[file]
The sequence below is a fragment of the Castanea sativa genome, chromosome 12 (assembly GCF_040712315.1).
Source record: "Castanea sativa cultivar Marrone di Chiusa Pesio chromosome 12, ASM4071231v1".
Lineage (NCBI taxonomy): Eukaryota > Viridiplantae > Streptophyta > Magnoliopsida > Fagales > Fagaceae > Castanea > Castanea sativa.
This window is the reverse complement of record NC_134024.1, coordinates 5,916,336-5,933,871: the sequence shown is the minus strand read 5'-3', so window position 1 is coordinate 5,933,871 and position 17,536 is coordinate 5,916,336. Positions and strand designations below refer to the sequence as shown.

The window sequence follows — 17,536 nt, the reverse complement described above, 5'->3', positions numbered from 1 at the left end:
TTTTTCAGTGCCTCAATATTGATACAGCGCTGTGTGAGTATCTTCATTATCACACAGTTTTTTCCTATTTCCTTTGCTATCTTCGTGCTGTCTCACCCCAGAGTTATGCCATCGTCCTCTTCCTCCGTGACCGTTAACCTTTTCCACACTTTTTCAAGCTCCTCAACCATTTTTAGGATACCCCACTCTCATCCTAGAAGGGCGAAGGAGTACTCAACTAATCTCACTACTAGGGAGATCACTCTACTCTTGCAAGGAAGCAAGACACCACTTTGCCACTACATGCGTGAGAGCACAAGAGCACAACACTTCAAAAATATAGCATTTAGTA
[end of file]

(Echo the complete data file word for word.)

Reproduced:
The sequence below is a fragment of the Castanea sativa genome, chromosome 12 (assembly GCF_040712315.1).
Source record: "Castanea sativa cultivar Marrone di Chiusa Pesio chromosome 12, ASM4071231v1".
Lineage (NCBI taxonomy): Eukaryota > Viridiplantae > Streptophyta > Magnoliopsida > Fagales > Fagaceae > Castanea > Castanea sativa.
This window is the reverse complement of record NC_134024.1, coordinates 5,916,336-5,933,871: the sequence shown is the minus strand read 5'-3', so window position 1 is coordinate 5,933,871 and position 17,536 is coordinate 5,916,336. Positions and strand designations below refer to the sequence as shown.

The window sequence follows — 17,536 nt, the reverse complement described above, 5'->3', positions numbered from 1 at the left end:
TTTTTCAGTGCCTCAATATTGATACAGCGCTGTGTGAGTATCTTCATTATCACACAGTTTTTTCCTATTTCCTTTGCTATCTTCGTGCTGTCTCACCCCAGAGTTATGCCATCGTCCTCTTCCTCCGTGACCGTTAACCTTTTCCACACTTTTTCAAGCTCCTCAACCATTTTTAGGATACCCCACTCTCATCCTAGAAGGGCGAAGGAGTACTCAACTAATCTCACTACTAGGGAGATCACTCTACTCTTGCAAGGAAGCAAGACACCACTTTGCCACTACATGCGTGAGAGCACAAGAGCACAACACTTCAAAAATATAGCATTTAGTA